Elliott Smith, the self-titled effort which was the iconic singer-songwriter's second full-length, is an incredible album when taken purely on its musical merits. While I feel it is my duty as a (admittedly amateur) music critic to evaluate the album solely on those terms, certain albums become so deeply associated with the emotional states they inspire in listeners that it is impossible to listen objectively. Elliott Smith is one of those albums. However, I understand that the hosannas of a devoted fan are of little use to an undecided listener considering giving this album a shot, and so I will do keep my petty little emotions to a minimum and just talk about Elliott Smith.
Here, the raw potential on display in Heatmiser (the alt-rock group where Smith cut his musical teeth) and Roman Candle (the first album after Smith reinvented himself as a soft-spoken acoustic guitar-slinger) reaches its full fruition. The chord progressions and melodies are so effortlessly beautiful that you can't believe that it took until 1995 for someone to write and release them. Most songs consist of only vocals and acoustic guitar; electric guitar, percussion, and keyboards play bit parts in a few songs, but their presence never takes the spotlight away from Smith and his trusty guitar. One would expect such a bare-bones musical setup to eventually become boring or repetitive, but Smith changes mood, tempo, and song structure frequently enough to keep listeners interested from start to finish. Smith is one of those guitar players whose genius generally goes unnoticed because of its lack of flash. If you listen closely, though, it becomes clear that, rather than just lazily strum his way through the album, Smith has crafted an appealing mix of dexterous finger-picking, passionate downstrokes, and (when appropriate) strumming. The Beatles' influence inherent in this music has already been heavily documented, but it bears repeating because it explains why his music appeals to people who have no time for the likes of Bob Dylan or Leonard Cohen. The melodies in songs like "Needle in the Hay," "The Biggest Lie," and "Coming Up Roses" are a gateway into the world Smith depicts with his lyrics, a world which is equal parts bleak and beautiful.
On Elliott Smith, the lyrics vacillate between scathing, punk-style condemnation and the sensitive personal narratives more commonly associated with singer-songwriters. In a way Smith could, despite his much more sedate sound, be considered a brother-in-arms with many of today's folk-punk groups. In some songs, Smith rails bitterly against authority ("Christian Brothers"), dead-end towns ("Alphabet Town"), and their dead-end occupants ("Southern Belle"); in others, we get stark, uncomfortably realistic depictions of addiction and dependency at the bottom of the socioeconomic ladder ("Needle in the Hay," "St. Ides Heaven," "The White Lady Loves You More"). All of Smith's lyrics are direct and heartfelt without being sappy or lacking poetic invention, but the ones that hit the hardest are the ones in which Smith lets down his tough-kid guard and gets personal. His default mood is heartbroken and self-loathing, as on the negative "Good to Go," the deceptively cheery-sounding "Coming up Roses," and the album's gorgeously teary-eyed finale, "The Biggest Lie." Still, Smith lets a little light shine through the cracks, like when the drunken screw-up in "St. Ides Heaven" is moved to compare the moon to "a light bulb breaking." It may not seem like much, but when your world is crumbling around you, sometimes salvation is being able to pull just one beautiful thing from the wreckage.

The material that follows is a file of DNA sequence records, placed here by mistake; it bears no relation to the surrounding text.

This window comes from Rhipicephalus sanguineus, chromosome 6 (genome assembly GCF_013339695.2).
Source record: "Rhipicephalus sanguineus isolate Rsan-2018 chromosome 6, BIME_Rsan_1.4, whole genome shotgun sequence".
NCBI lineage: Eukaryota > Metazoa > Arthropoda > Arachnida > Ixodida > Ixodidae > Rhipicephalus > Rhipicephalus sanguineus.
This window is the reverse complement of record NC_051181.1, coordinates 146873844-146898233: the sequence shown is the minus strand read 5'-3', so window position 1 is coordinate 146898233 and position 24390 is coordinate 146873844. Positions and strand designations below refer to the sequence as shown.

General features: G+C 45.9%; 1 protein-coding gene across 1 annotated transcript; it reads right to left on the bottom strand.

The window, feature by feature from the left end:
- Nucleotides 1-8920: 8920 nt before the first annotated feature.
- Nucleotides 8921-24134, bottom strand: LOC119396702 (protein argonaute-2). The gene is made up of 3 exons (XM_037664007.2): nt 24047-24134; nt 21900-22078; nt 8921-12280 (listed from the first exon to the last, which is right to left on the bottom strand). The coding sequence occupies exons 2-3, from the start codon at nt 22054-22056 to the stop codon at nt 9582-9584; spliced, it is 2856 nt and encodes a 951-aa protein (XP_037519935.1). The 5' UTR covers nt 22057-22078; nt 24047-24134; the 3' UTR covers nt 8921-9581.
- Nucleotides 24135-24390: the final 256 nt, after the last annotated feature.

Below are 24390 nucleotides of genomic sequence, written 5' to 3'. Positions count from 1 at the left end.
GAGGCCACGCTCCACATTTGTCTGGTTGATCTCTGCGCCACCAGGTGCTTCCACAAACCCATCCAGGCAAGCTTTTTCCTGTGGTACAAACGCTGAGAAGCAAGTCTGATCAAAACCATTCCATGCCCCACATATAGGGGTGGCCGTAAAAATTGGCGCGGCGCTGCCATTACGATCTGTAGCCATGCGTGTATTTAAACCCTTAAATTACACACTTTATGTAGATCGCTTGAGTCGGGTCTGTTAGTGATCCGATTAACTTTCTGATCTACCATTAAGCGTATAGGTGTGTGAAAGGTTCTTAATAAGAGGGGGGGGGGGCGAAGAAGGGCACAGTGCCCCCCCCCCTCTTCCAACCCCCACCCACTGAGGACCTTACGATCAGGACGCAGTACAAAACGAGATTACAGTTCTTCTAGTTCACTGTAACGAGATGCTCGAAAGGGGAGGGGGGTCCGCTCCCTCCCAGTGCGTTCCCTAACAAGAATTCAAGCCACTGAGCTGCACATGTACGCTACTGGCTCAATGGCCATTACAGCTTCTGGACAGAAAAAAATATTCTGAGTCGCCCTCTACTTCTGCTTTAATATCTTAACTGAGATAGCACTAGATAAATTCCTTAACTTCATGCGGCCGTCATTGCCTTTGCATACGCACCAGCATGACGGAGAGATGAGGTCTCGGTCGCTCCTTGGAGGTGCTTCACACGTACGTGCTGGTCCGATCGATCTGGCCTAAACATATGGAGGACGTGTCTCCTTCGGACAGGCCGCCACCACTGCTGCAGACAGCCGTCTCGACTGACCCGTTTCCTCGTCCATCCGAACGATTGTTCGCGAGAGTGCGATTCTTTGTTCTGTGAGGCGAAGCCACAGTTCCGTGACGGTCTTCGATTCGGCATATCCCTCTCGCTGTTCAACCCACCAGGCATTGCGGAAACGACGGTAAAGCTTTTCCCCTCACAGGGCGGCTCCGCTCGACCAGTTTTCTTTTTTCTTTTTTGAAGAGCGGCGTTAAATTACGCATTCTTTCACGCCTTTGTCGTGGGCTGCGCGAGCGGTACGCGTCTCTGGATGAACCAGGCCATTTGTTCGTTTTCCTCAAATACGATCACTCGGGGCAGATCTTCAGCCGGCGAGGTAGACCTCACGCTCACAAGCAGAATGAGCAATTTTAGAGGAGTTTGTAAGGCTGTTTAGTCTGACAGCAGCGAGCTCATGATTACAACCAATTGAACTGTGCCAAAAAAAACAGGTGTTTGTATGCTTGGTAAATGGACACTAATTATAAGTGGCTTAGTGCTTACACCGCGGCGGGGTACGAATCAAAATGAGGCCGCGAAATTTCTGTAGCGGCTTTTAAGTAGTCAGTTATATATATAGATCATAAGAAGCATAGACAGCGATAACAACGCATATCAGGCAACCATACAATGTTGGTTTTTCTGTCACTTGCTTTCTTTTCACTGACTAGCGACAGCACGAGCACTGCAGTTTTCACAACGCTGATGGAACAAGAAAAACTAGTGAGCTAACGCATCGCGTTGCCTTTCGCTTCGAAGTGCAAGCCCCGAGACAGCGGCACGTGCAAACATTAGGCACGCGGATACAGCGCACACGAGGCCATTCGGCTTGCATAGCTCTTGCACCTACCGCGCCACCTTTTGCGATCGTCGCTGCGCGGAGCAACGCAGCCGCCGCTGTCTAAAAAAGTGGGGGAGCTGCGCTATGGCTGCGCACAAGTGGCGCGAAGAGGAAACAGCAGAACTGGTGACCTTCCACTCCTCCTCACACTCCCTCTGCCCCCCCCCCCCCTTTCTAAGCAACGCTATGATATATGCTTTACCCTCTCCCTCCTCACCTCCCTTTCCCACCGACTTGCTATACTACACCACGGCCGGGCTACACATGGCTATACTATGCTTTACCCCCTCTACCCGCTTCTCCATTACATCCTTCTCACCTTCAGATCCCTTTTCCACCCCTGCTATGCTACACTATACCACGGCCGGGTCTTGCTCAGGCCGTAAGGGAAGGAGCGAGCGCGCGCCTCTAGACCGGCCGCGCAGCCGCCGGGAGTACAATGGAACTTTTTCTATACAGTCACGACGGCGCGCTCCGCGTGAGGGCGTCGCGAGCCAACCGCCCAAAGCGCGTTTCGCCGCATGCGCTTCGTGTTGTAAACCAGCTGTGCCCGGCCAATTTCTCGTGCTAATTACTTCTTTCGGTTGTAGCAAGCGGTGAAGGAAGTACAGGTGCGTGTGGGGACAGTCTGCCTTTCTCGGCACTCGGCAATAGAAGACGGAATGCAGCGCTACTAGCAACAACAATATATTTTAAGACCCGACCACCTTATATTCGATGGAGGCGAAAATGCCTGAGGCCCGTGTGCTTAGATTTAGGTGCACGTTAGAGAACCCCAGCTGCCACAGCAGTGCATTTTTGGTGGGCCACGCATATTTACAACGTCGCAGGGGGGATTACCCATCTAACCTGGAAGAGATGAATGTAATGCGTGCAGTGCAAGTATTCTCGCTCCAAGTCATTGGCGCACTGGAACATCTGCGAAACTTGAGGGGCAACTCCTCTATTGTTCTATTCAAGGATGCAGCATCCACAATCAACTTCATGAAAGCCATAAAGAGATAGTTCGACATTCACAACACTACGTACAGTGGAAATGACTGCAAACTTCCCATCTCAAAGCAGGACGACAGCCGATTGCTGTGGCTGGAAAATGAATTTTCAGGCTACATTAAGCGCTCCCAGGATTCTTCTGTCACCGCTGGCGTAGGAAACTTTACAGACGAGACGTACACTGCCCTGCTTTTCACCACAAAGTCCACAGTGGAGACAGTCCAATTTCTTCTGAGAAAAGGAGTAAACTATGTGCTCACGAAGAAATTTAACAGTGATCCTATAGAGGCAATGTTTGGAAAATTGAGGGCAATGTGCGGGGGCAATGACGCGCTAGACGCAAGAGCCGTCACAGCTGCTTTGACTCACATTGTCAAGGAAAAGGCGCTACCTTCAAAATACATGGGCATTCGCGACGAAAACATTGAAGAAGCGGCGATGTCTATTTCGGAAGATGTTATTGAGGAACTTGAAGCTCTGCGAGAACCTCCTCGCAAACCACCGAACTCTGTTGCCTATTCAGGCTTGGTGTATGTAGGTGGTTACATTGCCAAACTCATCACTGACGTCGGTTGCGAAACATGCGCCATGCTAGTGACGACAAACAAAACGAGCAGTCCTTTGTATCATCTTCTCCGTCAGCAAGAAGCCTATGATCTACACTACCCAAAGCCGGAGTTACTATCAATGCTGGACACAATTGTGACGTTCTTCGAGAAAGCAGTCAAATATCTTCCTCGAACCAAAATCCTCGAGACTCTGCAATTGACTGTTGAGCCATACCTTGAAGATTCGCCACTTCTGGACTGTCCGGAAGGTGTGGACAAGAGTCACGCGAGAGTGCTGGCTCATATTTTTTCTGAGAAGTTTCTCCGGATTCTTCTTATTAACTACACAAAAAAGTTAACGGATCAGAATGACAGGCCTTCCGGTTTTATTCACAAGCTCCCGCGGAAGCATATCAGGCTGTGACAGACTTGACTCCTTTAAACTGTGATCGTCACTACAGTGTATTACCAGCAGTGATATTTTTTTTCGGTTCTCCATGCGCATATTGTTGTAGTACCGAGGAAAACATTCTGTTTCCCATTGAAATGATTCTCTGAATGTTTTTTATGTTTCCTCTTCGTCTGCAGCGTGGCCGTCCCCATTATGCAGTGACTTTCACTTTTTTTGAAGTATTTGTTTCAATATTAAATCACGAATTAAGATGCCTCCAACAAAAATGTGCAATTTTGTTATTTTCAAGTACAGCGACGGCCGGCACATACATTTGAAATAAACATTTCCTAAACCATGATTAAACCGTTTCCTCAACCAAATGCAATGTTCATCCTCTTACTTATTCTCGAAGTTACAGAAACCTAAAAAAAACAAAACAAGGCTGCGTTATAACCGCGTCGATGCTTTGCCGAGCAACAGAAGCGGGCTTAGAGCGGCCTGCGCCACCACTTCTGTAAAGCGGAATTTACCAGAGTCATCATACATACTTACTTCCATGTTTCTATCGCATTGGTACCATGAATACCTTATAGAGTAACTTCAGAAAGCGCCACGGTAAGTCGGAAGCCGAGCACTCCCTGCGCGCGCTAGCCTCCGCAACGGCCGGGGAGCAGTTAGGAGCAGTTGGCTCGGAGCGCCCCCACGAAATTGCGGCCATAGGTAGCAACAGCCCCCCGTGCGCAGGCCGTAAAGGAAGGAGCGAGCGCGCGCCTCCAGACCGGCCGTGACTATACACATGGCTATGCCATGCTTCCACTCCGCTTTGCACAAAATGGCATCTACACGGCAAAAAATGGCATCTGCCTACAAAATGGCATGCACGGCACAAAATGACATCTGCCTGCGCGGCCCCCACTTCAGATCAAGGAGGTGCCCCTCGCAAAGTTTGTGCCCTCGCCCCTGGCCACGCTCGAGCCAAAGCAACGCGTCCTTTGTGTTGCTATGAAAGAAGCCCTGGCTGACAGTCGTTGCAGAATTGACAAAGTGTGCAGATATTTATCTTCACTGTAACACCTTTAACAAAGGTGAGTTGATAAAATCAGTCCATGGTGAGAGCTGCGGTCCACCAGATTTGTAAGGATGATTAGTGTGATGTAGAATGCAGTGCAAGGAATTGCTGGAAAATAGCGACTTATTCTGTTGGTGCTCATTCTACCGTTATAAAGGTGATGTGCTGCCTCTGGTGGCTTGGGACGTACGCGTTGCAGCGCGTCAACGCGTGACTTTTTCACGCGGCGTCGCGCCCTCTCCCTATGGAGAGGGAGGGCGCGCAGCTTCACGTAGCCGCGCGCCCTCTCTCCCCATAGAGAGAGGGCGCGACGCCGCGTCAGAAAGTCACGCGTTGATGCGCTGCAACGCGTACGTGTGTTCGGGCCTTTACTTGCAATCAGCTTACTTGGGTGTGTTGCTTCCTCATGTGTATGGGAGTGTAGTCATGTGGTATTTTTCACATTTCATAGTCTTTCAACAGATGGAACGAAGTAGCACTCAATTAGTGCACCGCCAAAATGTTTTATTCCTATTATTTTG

The perfect summary of Elliott Smith's legacy is an anonymous quote written on the tribute wall made for him in Los Angeles after his death: "It wasn't so much music as medicine." For the lonely, depressed and suicidal, Smith has always been a hero, the one musician who not only understood their pain, but had the talent, sensitivity, and insight necessary to turn it into something beautiful. When life seems unbearable, I can't imagine doing anything but listening to this album. It helps every single time. Even if you don't need music like this to get you through the rough patches, everyone should have at least one album from this most extraordinary and unique musician. Elliott Smith is the purest, most perfect album the man ever created.